Coming soon – pharmacogenomics
Daniella Koren of DKI discusses how pharmacogenomics will change the shape of medicine.
What would have once sounded like the plot of a ’50s sci-fi novel is the near future of medicine — medications will be tailored to our individual genomes: a gigantic leap that will usher in a new era for healthcare. The FDA calls it “personalized medicine” and it will change everything.
Our genes can predict a greater story about our future — not if we’ll find love or win the lottery, like a fortune teller reading a palm. Our genetic information will uncover which diseases we’re predisposed to, take a more detailed look at the conditions we already have, and distinguish between the medications that will interact best with the proteins and enzymes our genes produce and the complex pathways they regulate. When you keep in mind that every individual has three to four million genetic variations unique to their body, you quickly realize how unbelievably vast the possibilities are.
The production of medicine will no longer be “one size fits all”, like taking an antibiotic for a certain type of bacterial infection. Instead, the chemical composition of a drug will be indicated to treat individuals with specific base pair regions in their DNA, causing their bodies to react to a drug differently than another patient’s would. Someone with a different genetic makeup may not metabolize the same drug as well or at all, or they might experience worse side-effects — due to how their body is genetically predisposed to react to certain treatments.
“When you keep in mind that every individual has three to four million genetic variations unique to their body, you quickly realize how unbelievably vast the possibilities are.”
Reducing adverse events and speeding recovery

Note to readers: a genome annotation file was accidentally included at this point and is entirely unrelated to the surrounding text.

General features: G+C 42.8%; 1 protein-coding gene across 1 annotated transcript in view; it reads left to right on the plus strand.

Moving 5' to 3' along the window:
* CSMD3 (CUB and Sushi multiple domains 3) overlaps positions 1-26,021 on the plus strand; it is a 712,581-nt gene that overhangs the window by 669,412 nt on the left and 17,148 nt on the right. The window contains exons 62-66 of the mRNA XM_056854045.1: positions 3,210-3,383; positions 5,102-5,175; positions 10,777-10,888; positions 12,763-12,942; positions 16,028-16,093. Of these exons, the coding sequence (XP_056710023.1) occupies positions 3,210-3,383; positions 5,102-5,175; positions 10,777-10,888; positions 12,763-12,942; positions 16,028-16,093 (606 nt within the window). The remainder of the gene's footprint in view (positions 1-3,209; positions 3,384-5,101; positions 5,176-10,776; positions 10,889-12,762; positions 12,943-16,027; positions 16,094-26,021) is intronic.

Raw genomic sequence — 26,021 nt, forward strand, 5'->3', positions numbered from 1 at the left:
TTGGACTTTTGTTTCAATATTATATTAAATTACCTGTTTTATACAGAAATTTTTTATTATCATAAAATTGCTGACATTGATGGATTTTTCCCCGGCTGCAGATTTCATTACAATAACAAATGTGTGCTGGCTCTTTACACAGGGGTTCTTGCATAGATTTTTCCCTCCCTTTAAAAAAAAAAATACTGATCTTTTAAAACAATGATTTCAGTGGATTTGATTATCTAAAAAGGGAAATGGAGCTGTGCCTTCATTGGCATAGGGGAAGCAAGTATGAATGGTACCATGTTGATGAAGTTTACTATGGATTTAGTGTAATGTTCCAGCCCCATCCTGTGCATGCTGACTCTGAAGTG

Pharmacogenomics can remove the trial and error-like stage that may occur when a patient begins a new treatment. It can also allude to what the appropriate dosage of a drug might be. Initially, a patient can’t possibly know what drug might work best for them. As a result, they may have to try numerous drugs until they find one that does. Ideally, if their doctor has a genetic blueprint that can indicate which drugs are a genetic match, it would speed up their recovery by allowing them to start the right therapy right away, instead of on the third or fourth try, which wastes valuable time.
This, in turn, can reduce the risk of adverse events, because it becomes less likely that a patient will be put on the wrong drug in the first place — a drug that may have induced harmful side effects. Adverse events cause about 100,000 deaths and 2 million hospitalizations annually, so reducing them, even slightly, would be a huge success for medicine.
Healthcare’s very own Pandora’s Box
Having access to a patient’s genome is a powerful tool that raises new questions and debates, from privacy issues to health insurance costs. Will information that indicates, for instance, that a woman’s genes display a high risk for breast cancer change her likelihood of receiving insurance coverage? How will this affect her insurance costs? Will she be considered too risky to insure? And, most importantly, should this information be provided to insurance companies at all? Could an age of genetic discrimination arise?